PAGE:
“By changing or progressing in your workouts, you'll keep your muscles challenged, and you'll get stronger,” Ben says. “In the beginning, you want to progress in range of motion and form. If you do the same workout you did the week before, but with better form, that’s progression. After proper form and full range of motion are established and ingrained, it’s time to worry about progressing in repetitions and weight.”
On the other end of the spectrum, there might be times when you need to drop to a lower weight in order to keep your goals in motion. We know, it sounds contradictory. However, progress isn’t always linear, and sometimes when life happens (an injury, a long vacation, or just needing to prioritize other things in a season of life), your body needs to take a step back before you can move forward. Some signs that you might need to grab lighter weights for a bit may include: you burn out much more quickly during reps and sets, your form starts to suffer, or you find yourself debilitatingly sore after a workout you used to completely easily.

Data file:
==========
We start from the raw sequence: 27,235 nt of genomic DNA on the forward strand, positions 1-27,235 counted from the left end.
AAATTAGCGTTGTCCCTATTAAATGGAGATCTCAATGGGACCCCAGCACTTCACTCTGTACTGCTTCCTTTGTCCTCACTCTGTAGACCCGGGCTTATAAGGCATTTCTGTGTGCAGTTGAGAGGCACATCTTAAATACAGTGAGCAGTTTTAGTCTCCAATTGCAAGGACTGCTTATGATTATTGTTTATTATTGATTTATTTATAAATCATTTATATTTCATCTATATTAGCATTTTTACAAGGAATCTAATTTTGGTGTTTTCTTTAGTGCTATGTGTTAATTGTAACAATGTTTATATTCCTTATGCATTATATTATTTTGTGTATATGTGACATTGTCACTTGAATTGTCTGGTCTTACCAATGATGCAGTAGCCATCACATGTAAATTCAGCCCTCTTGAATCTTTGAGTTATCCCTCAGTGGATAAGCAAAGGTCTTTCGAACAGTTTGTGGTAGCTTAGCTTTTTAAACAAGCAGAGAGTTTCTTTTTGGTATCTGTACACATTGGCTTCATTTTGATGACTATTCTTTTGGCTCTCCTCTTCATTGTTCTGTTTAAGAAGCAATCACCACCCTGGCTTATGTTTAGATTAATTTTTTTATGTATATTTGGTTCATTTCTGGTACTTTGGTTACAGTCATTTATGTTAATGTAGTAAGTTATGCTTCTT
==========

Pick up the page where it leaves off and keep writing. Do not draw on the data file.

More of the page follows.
Speaking of form… “Without a doubt, lifting lighter weights with proper form is always better than lifting heavier weights with poor form,” Ben says, because poor form can lead to injury, including strains, sprains, tears, and breakages of muscles, ligaments, bones, and joints. For this reason, Ben recommends mastering each exercise using only your bodyweight before even picking up dumbbells. “When you feel confident that your form is strong using your own bodyweight, select light weights and build from here,” he says. “It’s always better to start light and add weight in small increments.”
Ready to put your dumbbells choices to the test? Join Ben in a strength class on the Peloton App today!